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Flourishing flowering crab depicting 3 Basics Your Growing Tree Needs

3 Basics Your Growing Tree Needs

Flourishing flowering crab depicting 3 Basics Your Growing Tree Needs

What does a growing tree need to flourish?

Growing a tree can be quite a science. It may be confusing trying to determine the essential considerations that are needed to help grow your trees efficiently and successfully.

At Rootwell Products, Inc., we understand that and want to make the process easier. Read on for three essential basics to consider that will maximize your efforts to help your tree thrive.

The Basics – What Your Growing Tree Needs

If you are looking for help to care for a new tree, it’s unlikely that you’ve started it from a seed or a seedling.

Most new trees intended for landscaping have been uprooted from a nursery or potted and carefully tended before being bought.

In any case, young trees are much more susceptible to what is called transplant shock. This shock happens because transplanted trees can lose up to 90% of their root systems when they are moved.

Smaller trees do better when they are transplanted. For every inch of tree diameter, it needs a year of recovery time. The bigger a tree is when it is moved, the more of its root system has been lost, and the more time it will take to reestablish itself.

Let’s talk about the three basics every growing tree needs.

#1. Soil

When we talk about soil, we are first and foremost talking about location, location, location.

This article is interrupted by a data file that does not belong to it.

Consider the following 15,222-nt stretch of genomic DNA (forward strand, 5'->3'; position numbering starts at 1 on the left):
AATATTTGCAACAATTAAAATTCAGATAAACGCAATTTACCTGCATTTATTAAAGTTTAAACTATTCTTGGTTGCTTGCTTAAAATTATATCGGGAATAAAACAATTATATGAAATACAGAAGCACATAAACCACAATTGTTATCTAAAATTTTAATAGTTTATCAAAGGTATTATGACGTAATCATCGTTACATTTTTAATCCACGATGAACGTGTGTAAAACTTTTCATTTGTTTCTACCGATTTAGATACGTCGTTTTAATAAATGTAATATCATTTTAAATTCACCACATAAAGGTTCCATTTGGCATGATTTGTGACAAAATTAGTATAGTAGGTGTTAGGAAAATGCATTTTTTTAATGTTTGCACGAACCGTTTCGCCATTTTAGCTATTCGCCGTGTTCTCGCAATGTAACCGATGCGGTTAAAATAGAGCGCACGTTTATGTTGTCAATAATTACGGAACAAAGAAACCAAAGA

The ground that your tree is planted in will have a significant effect on its development. That means before you place a new tree, you need to make sure that the location you are choosing will be right for its long-term health.

  • Does it have good drainage?
  • Is the soil high in sand or clay content?
  • Is it a windy location?
  • Does it get enough sunlight?

Digging a hole

The next step is to prepare a hole for your tree the right way.

Unfortunately, you can go wrong with this in two ways: you can dig your hole too deep, or you can make it too narrow.

It’s not enough to dig a hole twice as deep and wide as the root ball. What you need to look for is the trunk flair. This is the place where the trunk begins to flair out and where surface roots will want to stay above ground.

You should never plant a tree in soil above its flair and surface roots. It’s better to plant a tree too high than to plant it too deeply.

Why? More plants die from overwatering because of sitting in a boggy hole than from not getting enough water.

What you need to do to prepare the hole is to dig it wide but not too deep.

Make sure the trunk flair and up to 25% of the root ball is above ground. It’s always a good thing to amend the soil with compost before replacing it around the root ball.

However, if the hole you dig is too narrow, it won’t matter how much compost is there because the roots won’t want to go anywhere else. As you plant, water halfway through to make sure there are no air pockets.

Helping the Roots

Are your tree’s roots bound up together? Are they growing in a circular pattern or conformed to the shape of the pot?

If the roots stay tangled, they will be unable to grow and access water. Your tree will slowly die, no matter how much compost and water you give it.